FORMAFANTASMA, Anno Tropico at Peep-Hole in Milan

Anno Tropico is Peep-Hole’s first initiative in the field of design, exploring the border zones between this discipline and contemporary art research.

The practice of Formafantasma reflects a deep focus on the historical, political and social implications of design, and a critical approach to materials and their use in production. The duo’s research represents an interesting fusion between two schools of design with strong identities: Italian, connected to an idea of craftsmanship and tradition, and Dutch, viewing design as an artistic discipline based on research and innovation.

The exhibition created for Peep-Hole reflects the designers’ recent interest in the functional and expressive qualities of light, presenting a series of works made with different techniques and materials, together with a site-specific installation that shifts their experimentation onto an architectural scale.

The whole project is inserted in an environmental situation, which through the construction of wall-diaphragms corresponding to several windows screens and modulates the intensity of daylight. The nature of this work transforms not just the architecture but also the functioning of the exhibition space, in which the opening hours will vary depending on seasonal changes of the lighting.

Seen as a “material,” light is at the center of a complex research process that investigates the relationship between natural and artificial illumination, shifting from reference to traditional “unplugged” systems to contemporary innovations in LED lighting and optics.

The exhibition itinerary is organized on different levels. Drawings, models and a video establish a dialogue with a selection of finished objects, all created over the last year. These objects mark an important passage in the designers’ practice, now closer to the industrial sphere than to crafts. At the same time, the working models confirm that the procedure and approach are still based on intuition and experimentation.

These models narrate the path that comes prior to the invention of the finished objects: dichroic glass, optical lenses and a parabolic mirror, assembled with industrial materials like bricks and iron rods, shape the light, generating reflections and shadows in the space.

On the walls 3D renderings printed on millimeter paper reproduce details of the objects on display, superimposed on graphics and numerical data drawn with a pencil. The details of the lamps are isolated and described from close and unusual vantage points, while the lines that define their forms seem to extend, becoming hypothetical axes of diagrams that allude to an exponential consumption of energy: digital modeling is not used as a tool of simulation and clarity, but instead makes the objects barely recognizable and even vaguely grotesque. Rather than having an informative function regarding questions linked to environmental issues, the compositions and the data have the clear purpose of triggering a relation between the designer’s profession and his implicit participation in consumption and exploitation of natural resources.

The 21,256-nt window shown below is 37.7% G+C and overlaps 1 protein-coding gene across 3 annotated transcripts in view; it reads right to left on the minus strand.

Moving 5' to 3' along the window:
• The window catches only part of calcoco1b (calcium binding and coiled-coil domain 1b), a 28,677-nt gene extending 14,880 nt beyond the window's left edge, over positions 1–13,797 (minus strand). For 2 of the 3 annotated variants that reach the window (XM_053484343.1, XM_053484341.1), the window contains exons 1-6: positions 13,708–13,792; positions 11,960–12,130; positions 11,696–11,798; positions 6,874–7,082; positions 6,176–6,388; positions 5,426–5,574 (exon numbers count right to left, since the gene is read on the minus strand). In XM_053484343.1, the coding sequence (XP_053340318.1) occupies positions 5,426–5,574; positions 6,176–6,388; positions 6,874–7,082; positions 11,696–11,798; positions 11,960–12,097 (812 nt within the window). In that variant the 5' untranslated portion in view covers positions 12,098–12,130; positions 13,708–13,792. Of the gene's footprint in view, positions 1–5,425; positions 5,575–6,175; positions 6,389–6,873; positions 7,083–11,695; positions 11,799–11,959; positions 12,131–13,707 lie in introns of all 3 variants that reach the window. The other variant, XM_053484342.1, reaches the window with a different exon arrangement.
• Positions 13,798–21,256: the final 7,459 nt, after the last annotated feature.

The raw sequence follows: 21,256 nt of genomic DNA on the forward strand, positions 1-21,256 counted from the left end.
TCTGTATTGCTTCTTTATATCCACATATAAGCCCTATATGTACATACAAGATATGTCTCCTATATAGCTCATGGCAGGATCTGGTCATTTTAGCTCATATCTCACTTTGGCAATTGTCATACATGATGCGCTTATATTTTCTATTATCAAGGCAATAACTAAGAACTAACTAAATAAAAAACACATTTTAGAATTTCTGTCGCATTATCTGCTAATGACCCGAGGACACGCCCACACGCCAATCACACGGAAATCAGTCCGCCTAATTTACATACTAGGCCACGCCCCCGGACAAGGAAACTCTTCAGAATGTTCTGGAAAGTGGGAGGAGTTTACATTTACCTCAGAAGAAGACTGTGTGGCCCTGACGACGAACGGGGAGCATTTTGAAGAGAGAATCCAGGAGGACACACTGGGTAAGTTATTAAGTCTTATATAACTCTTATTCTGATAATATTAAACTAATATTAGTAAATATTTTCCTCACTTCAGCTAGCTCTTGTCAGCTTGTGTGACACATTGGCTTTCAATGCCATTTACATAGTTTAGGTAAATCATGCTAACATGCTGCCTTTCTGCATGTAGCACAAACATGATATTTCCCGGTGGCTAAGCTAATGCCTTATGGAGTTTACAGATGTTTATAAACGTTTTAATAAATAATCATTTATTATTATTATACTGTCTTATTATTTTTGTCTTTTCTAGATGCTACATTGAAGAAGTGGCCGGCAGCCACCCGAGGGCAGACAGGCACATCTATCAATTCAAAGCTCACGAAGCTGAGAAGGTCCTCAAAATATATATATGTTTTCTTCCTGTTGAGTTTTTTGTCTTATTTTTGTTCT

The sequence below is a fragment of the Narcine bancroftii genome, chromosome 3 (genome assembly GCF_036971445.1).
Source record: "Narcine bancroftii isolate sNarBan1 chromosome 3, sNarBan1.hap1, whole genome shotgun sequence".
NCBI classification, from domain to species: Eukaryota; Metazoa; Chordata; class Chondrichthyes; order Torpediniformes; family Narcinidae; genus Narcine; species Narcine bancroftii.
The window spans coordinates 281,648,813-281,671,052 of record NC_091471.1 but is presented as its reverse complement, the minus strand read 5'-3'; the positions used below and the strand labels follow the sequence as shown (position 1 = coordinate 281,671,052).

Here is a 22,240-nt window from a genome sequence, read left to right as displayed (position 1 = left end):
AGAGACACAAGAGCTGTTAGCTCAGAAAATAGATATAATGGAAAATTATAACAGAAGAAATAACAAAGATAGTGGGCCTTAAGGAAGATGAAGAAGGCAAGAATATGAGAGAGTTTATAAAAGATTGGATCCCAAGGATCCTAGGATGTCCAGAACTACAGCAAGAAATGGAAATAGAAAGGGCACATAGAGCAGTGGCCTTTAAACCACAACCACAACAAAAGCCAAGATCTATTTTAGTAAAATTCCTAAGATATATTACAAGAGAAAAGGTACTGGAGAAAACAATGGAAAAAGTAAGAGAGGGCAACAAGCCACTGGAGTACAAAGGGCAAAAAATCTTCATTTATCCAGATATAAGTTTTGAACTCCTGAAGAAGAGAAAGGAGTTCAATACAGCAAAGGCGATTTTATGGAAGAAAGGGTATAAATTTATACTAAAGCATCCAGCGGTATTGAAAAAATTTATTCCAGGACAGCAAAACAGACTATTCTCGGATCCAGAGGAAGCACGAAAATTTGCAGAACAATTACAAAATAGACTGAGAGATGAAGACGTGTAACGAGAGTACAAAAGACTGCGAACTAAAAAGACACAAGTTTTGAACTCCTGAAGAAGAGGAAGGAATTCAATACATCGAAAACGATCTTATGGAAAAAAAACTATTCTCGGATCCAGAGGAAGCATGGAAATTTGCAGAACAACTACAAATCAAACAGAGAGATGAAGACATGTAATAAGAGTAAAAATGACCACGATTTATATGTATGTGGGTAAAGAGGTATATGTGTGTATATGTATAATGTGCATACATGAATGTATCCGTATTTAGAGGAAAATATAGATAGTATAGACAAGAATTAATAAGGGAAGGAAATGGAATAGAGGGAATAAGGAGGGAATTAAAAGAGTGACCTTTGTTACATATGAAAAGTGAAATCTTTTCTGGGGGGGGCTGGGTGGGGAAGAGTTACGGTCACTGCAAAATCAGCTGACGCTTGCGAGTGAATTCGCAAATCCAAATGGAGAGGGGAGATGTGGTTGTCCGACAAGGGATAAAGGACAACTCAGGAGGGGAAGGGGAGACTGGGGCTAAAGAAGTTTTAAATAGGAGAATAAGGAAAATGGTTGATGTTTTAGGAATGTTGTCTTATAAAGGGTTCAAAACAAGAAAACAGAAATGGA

Certainly in their results, if not in their intention, all the finished objects in the exhibition hover in a liminal dimension between work and object, to the extent that they come to grips, from a formal standpoint and in terms of the materials used, with the specificities of the sculptural language: the abstraction and geometry of absolute forms that link back to the archetypal forms of an artist like Brancusi, are accompanied by the use of one of the most traditional materials of sculpture – bronze – which is applied, however, for its intrinsic characteristics of weight and reflection.

In formal terms most of the objects have been designed starting with circles and circular structures, reminiscent of astronomical rings and the armillary sphere used in the past to monitor the transformations of the cosmos. This takes us back to the video, installed at the end of the exhibition route, conveying its theoretical premises. In Anno Tropico abstract lights and shadows alternate with the presence of more familiar elements, like the gesture of a hand moving objects: the experiments conducted by the designers in their studio to get acquainted with this new material are accompanied by an off-screen voice that describes luminous phenomena on a cosmological level. The soundtrack, based on a text written together with Edoardo Tescari, an astronomer at the University of Melbourne, shifts the subject matter onto a more philosophical, existential plane.

The video becomes a compendium of that continuous alternation between the universal and the particular, inspiration and project, idea and matter that characterizes the entire show, and in this dialectic the reasons behind the exhibition are articulated and revealed: to convey the process behind the creation of an object.

 

Credits:
Lamps courtesy Galleria Giustini Stagetti, Roma, Studio Formafantasma
Concept, Design:
Andrea Trimarchi, Simone Farresin
Development:
Daniele Misso, Nicolas Veschaeve, Jeroen Van Der Gruiter
Video:
Filming: Nicolas Verschaeve Editing: Daniele Misso
Voice: Paul Ponessa
Text: Dr Edoardo Tescari
Photo:
©2016 Laura Fantacuzzi – Maxime Galati-Fourcade

 

Links:
www.formafantasma.com
www.peep-hole.org
www.giustini-stagetti.com

 

Peep-Hole – Via Stilicone 10 – 20154 Milan
17 February to 19 March 2016